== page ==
Welcome back to our “picky eating” and possible underlying reasons behind it series. We have already discussed the importance of tongue mobility for eating and swallowing, as well as the importance of muscle strength. Today our focus will be on sensory concerns with feeding. While sensory processing can encompass multiple areas of concern, for the purpose of this post we will be focusing on sensory concerns specifically tied to eating.
We all have sensory systems which regulate and manage the information that is coming in from our environment. Specific to eating, this would include sensations such as temperature, taste (sweet, salty, bitter, etc.), texture (crunchy, mushy, etc.), sight (what does the food look like), and scent. For children who have sensory processing issues, eating can be a challenge. With so many sights, tastes, textures, scents and possibly temperatures of food on one plate, this can be very overwhelming for some children. Alternatively, some children need more sensation to really register food in their mouth. These children may only eat foods that give them a lot of sensory input such as foods that are sour, spicy, chewy, etc.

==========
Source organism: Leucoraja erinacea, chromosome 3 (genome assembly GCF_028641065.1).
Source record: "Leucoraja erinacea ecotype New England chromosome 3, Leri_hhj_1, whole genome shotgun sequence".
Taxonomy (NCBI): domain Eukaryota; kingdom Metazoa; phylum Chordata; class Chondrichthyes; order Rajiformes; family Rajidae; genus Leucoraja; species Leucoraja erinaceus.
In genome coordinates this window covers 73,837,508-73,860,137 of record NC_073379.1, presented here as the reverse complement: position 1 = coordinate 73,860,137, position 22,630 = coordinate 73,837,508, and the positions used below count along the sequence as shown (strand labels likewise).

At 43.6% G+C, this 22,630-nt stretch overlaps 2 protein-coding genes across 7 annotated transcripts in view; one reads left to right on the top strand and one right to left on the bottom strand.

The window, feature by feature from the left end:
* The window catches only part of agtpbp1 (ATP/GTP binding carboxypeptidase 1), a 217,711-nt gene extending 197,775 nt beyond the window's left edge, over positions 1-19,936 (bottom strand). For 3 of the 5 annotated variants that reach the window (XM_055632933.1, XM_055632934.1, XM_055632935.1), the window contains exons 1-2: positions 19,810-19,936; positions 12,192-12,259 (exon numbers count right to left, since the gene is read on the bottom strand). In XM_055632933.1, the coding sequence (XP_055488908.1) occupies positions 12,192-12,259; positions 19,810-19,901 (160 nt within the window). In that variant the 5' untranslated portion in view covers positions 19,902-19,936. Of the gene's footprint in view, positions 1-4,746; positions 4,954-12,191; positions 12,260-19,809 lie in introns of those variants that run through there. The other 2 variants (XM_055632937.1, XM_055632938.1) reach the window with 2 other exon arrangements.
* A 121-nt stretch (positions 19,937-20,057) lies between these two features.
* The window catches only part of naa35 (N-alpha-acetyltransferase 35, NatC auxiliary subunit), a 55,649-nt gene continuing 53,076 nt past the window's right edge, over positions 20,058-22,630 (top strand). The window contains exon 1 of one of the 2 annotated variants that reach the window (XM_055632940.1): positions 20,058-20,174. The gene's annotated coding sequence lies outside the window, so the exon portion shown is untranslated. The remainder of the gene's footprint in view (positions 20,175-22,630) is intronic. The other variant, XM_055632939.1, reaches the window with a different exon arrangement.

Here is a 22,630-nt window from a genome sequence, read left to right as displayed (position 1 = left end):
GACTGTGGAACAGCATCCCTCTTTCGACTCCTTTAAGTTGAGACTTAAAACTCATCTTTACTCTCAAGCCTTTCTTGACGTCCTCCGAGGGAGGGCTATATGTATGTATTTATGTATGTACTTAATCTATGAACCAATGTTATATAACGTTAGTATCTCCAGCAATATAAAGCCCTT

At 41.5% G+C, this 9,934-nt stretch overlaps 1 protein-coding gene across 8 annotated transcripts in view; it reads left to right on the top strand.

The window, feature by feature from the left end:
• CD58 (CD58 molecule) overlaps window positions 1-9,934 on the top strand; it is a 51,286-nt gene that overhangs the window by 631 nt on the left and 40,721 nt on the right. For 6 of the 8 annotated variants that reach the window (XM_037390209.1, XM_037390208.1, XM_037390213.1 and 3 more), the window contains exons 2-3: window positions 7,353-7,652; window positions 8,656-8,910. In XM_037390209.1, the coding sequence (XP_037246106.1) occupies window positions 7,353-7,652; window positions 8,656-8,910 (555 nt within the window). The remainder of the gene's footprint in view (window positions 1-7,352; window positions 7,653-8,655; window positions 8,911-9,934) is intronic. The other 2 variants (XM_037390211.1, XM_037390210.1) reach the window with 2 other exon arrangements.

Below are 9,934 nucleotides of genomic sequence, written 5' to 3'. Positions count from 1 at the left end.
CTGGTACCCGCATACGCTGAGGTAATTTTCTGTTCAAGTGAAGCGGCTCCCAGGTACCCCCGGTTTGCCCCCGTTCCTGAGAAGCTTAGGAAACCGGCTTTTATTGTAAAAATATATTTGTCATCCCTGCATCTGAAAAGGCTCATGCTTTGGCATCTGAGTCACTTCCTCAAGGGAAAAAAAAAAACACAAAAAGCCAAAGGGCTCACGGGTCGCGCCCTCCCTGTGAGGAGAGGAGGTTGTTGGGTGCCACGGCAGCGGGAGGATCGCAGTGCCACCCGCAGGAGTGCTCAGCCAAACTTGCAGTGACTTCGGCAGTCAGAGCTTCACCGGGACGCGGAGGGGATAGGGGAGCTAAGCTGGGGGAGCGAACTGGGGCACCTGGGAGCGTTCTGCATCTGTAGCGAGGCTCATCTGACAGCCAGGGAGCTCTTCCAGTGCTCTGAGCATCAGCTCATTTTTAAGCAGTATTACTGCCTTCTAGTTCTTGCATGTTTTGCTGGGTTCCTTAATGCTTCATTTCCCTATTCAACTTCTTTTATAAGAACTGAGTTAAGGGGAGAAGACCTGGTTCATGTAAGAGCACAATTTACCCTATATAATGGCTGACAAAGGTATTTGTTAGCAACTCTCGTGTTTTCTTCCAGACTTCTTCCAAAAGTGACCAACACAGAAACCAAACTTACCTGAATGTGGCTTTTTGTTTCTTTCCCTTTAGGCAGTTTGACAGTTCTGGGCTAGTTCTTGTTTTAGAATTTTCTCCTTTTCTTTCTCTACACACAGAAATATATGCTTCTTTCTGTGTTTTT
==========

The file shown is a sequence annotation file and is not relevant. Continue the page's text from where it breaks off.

Think about the foods that your child eats… are there any patterns that you notice? Does he/she only eat crunchy foods, cold foods, white foods, spicy foods, salty foods, etc. Sensory concerns for feeding can look very different from child to child. Also, something to also keep in mind is that muscle weakness can look like sensory preferences. As discussed in last week’s post, children who are unable to chew crunchy/hard foods will avoid them, opting for easier to chew foods. Considering this from a sensory viewpoint, this could look like a child with a sensory issue rather than muscle weakness. An evaluation by a trained speech language pathologist is key to determining the reason for the picky eating. When the underlying reason is known, a treatment plan can be effective in resolving the issue.
While food preferences are something we all have, sensory issues are self-limiting and can prevent proper nutritional intake. If you are concerned for your child, contact a speech language pathologist for an evaluation to determine if he/she could benefit from therapy and what you can do to help at home. Do you have questions or want to schedule an appointment? Call Integrated Therapies at (602) 763-0915.